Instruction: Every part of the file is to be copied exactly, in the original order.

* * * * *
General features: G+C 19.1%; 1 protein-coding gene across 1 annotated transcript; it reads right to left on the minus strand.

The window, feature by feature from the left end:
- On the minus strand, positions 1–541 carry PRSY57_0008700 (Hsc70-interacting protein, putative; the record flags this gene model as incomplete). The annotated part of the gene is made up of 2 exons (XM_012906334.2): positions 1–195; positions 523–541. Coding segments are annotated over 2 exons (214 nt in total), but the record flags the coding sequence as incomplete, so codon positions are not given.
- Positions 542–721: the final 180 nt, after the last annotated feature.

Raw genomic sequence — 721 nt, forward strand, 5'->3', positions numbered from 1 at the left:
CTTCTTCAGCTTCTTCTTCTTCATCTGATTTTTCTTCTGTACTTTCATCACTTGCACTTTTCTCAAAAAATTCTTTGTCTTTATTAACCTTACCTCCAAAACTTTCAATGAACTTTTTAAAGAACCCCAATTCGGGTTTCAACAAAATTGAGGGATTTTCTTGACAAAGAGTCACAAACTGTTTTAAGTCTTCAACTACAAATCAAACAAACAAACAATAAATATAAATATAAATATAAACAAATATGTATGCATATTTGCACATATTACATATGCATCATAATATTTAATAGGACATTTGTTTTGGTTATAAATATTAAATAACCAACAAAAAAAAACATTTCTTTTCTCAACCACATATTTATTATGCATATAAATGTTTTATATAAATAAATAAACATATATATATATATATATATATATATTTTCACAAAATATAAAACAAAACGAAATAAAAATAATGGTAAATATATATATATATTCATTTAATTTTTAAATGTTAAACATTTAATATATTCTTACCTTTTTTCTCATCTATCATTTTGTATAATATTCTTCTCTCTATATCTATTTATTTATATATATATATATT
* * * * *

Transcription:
General features: G+C 19.1%; 1 protein-coding gene across 1 annotated transcript; it reads right to left on the minus strand.

The window, feature by feature from the left end:
- On the minus strand, positions 1–541 carry PRSY57_0008700 (Hsc70-interacting protein, putative; the record flags this gene model as incomplete). The annotated part of the gene is made up of 2 exons (XM_012906334.2): positions 1–195; positions 523–541. Coding segments are annotated over 2 exons (214 nt in total), but the record flags the coding sequence as incomplete, so codon positions are not given.
- Positions 542–721: the final 180 nt, after the last annotated feature.

Raw genomic sequence — 721 nt, forward strand, 5'->3', positions numbered from 1 at the left:
CTTCTTCAGCTTCTTCTTCTTCATCTGATTTTTCTTCTGTACTTTCATCACTTGCACTTTTCTCAAAAAATTCTTTGTCTTTATTAACCTTACCTCCAAAACTTTCAATGAACTTTTTAAAGAACCCCAATTCGGGTTTCAACAAAATTGAGGGATTTTCTTGACAAAGAGTCACAAACTGTTTTAAGTCTTCAACTACAAATCAAACAAACAAACAATAAATATAAATATAAATATAAACAAATATGTATGCATATTTGCACATATTACATATGCATCATAATATTTAATAGGACATTTGTTTTGGTTATAAATATTAAATAACCAACAAAAAAAAACATTTCTTTTCTCAACCACATATTTATTATGCATATAAATGTTTTATATAAATAAATAAACATATATATATATATATATATATATATTTTCACAAAATATAAAACAAAACGAAATAAAAATAATGGTAAATATATATATATATTCATTTAATTTTTAAATGTTAAACATTTAATATATTCTTACCTTTTTTCTCATCTATCATTTTGTATAATATTCTTCTCTCTATATCTATTTATTTATATATATATATATT